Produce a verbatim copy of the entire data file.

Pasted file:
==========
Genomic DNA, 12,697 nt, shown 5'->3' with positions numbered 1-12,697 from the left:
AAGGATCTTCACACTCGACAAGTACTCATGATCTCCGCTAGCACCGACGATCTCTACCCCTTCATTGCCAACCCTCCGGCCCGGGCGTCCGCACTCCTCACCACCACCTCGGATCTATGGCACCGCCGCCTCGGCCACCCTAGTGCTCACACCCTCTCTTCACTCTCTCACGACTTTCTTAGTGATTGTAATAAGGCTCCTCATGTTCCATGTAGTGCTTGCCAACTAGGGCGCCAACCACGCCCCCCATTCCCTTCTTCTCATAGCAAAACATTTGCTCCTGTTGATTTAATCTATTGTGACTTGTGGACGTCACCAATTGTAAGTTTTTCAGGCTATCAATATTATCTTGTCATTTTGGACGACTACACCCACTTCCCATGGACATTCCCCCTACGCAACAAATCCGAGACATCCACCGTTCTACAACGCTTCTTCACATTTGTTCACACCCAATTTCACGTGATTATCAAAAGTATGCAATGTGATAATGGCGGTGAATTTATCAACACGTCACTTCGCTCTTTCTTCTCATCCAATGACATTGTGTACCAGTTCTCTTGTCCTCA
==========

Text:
Genomic DNA, 12,697 nt, shown 5'->3' with positions numbered 1-12,697 from the left:
AAGGATCTTCACACTCGACAAGTACTCATGATCTCCGCTAGCACCGACGATCTCTACCCCTTCATTGCCAACCCTCCGGCCCGGGCGTCCGCACTCCTCACCACCACCTCGGATCTATGGCACCGCCGCCTCGGCCACCCTAGTGCTCACACCCTCTCTTCACTCTCTCACGACTTTCTTAGTGATTGTAATAAGGCTCCTCATGTTCCATGTAGTGCTTGCCAACTAGGGCGCCAACCACGCCCCCCATTCCCTTCTTCTCATAGCAAAACATTTGCTCCTGTTGATTTAATCTATTGTGACTTGTGGACGTCACCAATTGTAAGTTTTTCAGGCTATCAATATTATCTTGTCATTTTGGACGACTACACCCACTTCCCATGGACATTCCCCCTACGCAACAAATCCGAGACATCCACCGTTCTACAACGCTTCTTCACATTTGTTCACACCCAATTTCACGTGATTATCAAAAGTATGCAATGTGATAATGGCGGTGAATTTATCAACACGTCACTTCGCTCTTTCTTCTCATCCAATGACATTGTGTACCAGTTCTCTTGTCCTCA